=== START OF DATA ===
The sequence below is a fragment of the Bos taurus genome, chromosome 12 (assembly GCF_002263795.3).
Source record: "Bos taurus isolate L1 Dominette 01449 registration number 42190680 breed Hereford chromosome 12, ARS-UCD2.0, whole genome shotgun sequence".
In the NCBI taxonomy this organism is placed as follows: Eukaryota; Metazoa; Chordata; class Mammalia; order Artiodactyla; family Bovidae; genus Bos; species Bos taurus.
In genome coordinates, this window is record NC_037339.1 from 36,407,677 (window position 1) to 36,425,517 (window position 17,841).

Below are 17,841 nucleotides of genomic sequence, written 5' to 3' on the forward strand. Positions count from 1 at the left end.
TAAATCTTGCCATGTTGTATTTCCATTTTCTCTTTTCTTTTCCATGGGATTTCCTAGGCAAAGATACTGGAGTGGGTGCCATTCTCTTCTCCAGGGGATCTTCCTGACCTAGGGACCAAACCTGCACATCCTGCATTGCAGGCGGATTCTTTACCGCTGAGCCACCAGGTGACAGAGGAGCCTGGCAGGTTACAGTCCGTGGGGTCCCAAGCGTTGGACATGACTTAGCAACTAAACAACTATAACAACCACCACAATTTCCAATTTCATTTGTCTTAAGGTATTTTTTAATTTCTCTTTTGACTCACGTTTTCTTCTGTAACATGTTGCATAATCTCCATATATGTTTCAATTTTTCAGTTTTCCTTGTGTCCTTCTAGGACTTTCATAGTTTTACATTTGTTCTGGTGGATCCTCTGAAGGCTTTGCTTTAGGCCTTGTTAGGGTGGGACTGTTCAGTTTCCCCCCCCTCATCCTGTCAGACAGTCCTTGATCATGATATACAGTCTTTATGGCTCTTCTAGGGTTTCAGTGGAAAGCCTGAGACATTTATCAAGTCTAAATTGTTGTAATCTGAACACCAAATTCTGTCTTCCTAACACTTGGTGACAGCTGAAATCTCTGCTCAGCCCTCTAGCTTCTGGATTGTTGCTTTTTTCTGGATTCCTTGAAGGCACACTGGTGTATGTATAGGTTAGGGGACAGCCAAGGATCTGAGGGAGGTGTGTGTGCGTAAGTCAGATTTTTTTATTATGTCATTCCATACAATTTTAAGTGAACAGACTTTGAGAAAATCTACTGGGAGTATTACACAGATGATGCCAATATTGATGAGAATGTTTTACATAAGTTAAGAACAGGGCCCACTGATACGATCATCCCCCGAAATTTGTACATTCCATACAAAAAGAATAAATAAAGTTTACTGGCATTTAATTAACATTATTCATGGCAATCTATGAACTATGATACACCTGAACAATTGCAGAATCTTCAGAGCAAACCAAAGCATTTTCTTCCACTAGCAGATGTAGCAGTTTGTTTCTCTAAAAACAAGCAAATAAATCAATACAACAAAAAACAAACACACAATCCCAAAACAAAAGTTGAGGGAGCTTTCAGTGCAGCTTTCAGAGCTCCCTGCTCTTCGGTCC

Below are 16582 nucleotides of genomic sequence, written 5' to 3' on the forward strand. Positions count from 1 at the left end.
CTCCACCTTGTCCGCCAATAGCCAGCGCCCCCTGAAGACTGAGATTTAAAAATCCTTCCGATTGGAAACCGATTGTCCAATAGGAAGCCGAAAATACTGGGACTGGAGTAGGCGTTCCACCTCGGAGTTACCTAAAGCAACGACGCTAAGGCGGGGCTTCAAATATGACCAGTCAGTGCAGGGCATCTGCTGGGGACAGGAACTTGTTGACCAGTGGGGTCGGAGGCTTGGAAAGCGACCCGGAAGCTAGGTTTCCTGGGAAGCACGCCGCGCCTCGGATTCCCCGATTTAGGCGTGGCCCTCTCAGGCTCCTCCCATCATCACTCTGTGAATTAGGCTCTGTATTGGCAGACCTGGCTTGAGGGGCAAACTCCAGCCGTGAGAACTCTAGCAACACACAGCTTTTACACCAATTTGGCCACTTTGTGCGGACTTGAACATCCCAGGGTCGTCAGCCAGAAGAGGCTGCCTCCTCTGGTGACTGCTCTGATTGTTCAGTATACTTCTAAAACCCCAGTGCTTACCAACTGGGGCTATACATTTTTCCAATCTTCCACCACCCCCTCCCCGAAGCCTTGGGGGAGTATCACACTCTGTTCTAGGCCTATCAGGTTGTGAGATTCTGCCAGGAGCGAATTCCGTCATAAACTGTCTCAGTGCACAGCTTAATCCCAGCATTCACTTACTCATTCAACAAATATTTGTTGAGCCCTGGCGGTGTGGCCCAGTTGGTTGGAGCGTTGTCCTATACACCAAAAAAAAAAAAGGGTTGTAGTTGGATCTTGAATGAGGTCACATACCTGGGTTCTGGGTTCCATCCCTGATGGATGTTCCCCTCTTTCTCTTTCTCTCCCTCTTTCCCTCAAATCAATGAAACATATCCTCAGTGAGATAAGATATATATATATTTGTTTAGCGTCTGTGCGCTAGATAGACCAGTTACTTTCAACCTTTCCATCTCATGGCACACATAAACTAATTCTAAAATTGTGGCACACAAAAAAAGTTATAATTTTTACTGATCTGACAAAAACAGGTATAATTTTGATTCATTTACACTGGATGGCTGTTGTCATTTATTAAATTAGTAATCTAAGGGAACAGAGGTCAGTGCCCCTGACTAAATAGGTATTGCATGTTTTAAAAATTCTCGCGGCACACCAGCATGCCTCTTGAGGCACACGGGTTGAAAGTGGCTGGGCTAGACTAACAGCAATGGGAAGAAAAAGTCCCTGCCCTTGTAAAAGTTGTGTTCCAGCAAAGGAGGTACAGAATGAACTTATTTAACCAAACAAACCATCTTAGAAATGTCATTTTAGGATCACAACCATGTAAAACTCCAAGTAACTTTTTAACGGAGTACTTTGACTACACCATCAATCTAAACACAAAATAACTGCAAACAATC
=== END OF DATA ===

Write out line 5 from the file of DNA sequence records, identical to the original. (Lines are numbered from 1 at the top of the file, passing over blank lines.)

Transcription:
Below are 17,841 nucleotides of genomic sequence, written 5' to 3' on the forward strand. Positions count from 1 at the left end.